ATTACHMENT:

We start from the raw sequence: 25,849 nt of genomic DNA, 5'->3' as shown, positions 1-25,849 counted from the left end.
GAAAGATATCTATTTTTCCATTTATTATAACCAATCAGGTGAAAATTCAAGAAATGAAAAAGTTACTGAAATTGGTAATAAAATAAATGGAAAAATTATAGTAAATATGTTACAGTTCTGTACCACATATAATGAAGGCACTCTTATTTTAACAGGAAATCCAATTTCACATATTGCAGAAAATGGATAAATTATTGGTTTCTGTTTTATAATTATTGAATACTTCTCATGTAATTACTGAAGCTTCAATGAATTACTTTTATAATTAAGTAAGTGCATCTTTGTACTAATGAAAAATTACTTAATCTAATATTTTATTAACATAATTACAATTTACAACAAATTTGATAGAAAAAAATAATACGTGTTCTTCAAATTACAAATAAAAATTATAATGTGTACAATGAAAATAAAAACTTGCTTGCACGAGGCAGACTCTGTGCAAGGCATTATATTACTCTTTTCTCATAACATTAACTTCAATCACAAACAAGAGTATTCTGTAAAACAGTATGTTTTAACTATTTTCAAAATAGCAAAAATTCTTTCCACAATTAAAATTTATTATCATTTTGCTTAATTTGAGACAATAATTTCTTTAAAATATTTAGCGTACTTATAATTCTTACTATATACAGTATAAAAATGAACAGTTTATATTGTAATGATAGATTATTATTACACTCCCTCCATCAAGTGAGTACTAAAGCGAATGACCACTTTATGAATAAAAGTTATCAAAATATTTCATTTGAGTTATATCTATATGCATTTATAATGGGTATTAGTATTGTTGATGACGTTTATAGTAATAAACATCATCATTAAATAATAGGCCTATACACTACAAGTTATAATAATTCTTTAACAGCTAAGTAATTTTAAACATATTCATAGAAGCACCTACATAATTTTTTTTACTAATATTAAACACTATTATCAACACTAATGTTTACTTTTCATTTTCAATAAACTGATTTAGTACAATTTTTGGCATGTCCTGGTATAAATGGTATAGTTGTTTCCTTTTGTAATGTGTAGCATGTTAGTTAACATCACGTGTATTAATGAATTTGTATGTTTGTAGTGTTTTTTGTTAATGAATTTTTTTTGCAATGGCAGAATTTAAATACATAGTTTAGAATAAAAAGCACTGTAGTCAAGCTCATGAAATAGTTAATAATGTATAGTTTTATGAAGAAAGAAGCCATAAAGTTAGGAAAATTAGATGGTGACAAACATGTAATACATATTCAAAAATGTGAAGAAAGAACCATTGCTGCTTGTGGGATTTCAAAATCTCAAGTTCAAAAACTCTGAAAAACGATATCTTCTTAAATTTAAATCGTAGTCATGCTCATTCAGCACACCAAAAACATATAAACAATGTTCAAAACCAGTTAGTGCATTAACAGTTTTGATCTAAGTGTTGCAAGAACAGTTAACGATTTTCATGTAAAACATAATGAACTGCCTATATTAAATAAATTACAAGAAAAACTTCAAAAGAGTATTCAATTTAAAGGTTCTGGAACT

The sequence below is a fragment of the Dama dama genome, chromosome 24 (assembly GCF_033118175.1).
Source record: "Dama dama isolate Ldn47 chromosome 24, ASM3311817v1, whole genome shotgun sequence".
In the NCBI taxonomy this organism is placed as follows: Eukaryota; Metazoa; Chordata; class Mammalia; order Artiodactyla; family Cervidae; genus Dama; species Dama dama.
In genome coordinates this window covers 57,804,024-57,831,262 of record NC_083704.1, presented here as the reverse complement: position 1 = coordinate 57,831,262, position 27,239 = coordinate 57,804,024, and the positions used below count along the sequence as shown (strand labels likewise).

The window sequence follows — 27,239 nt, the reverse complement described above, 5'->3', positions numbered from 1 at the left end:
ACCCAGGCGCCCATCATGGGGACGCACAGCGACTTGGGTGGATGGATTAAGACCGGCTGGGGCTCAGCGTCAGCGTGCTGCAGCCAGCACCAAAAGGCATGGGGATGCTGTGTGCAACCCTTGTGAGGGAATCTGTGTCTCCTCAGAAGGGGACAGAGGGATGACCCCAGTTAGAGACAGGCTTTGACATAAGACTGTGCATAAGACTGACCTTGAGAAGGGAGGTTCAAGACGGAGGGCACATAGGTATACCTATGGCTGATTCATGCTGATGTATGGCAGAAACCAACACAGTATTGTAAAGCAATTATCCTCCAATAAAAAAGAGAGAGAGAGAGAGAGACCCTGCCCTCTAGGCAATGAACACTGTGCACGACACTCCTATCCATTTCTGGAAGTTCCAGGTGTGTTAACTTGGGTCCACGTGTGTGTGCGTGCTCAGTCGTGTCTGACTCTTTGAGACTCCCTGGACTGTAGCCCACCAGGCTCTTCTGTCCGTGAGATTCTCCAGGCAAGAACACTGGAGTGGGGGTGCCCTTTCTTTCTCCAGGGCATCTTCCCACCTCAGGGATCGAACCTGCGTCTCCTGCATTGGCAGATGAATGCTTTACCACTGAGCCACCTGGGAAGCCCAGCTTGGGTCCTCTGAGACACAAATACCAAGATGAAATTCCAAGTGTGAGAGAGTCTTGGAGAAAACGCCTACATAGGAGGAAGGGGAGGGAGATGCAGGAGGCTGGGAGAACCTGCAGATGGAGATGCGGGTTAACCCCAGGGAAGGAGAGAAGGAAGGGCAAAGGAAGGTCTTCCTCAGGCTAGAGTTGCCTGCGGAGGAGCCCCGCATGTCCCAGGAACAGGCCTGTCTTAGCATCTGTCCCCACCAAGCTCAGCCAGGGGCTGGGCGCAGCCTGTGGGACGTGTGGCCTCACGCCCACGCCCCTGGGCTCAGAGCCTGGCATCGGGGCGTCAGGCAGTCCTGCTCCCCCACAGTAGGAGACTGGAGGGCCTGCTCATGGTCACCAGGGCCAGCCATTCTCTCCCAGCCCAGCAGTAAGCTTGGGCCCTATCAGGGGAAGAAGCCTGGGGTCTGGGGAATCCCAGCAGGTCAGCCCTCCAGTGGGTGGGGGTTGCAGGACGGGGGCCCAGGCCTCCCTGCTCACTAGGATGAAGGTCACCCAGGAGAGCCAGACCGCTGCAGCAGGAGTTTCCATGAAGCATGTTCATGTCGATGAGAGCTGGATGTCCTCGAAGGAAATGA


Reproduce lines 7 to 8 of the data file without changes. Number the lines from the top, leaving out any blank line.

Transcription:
The window sequence follows — 27,239 nt, the reverse complement described above, 5'->3', positions numbered from 1 at the left end:
ACCCAGGCGCCCATCATGGGGACGCACAGCGACTTGGGTGGATGGATTAAGACCGGCTGGGGCTCAGCGTCAGCGTGCTGCAGCCAGCACCAAAAGGCATGGGGATGCTGTGTGCAACCCTTGTGAGGGAATCTGTGTCTCCTCAGAAGGGGACAGAGGGATGACCCCAGTTAGAGACAGGCTTTGACATAAGACTGTGCATAAGACTGACCTTGAGAAGGGAGGTTCAAGACGGAGGGCACATAGGTATACCTATGGCTGATTCATGCTGATGTATGGCAGAAACCAACACAGTATTGTAAAGCAATTATCCTCCAATAAAAAAGAGAGAGAGAGAGAGAGACCCTGCCCTCTAGGCAATGAACACTGTGCACGACACTCCTATCCATTTCTGGAAGTTCCAGGTGTGTTAACTTGGGTCCACGTGTGTGTGCGTGCTCAGTCGTGTCTGACTCTTTGAGACTCCCTGGACTGTAGCCCACCAGGCTCTTCTGTCCGTGAGATTCTCCAGGCAAGAACACTGGAGTGGGGGTGCCCTTTCTTTCTCCAGGGCATCTTCCCACCTCAGGGATCGAACCTGCGTCTCCTGCATTGGCAGATGAATGCTTTACCACTGAGCCACCTGGGAAGCCCAGCTTGGGTCCTCTGAGACACAAATACCAAGATGAAATTCCAAGTGTGAGAGAGTCTTGGAGAAAACGCCTACATAGGAGGAAGGGGAGGGAGATGCAGGAGGCTGGGAGAACCTGCAGATGGAGATGCGGGTTAACCCCAGGGAAGGAGAGAAGGAAGGGCAAAGGAAGGTCTTCCTCAGGCTAGAGTTGCCTGCGGAGGAGCCCCGCATGTCCCAGGAACAGGCCTGTCTTAGCATCTGTCCCCACCAAGCTCAGCCAGGGGCTGGGCGCAGCCTGTGGGACGTGTGGCCTCACGCCCACGCCCCTGGGCTCAGAGCCTGGCATCGGGGCGTCAGGCAGTCCTGCTCCCCCACAGTAGGAGACTGGAGGGCCTGCTCATGGTCACCAGGGCCAGCCATTCTCTCCCAGCCCAGCAGTAAGCTTGGGCCCTATCAGGGGAAGAAGCCTGGGGTCTGGGGAATCCCAGCAGGTCAGCCCTCCAGTGGGTGGGGGTTGCAGGACGGGGGCCCAGGCCTCCCTGCTCACTAGGATGAAGGTCACCCAGGAGAGCCAGACCGCTGCAGCAGGAGTTTCCATGAAGCATGTTCATGTCGATGAGAGCTGGATGTCCTCGAAGGAAATGA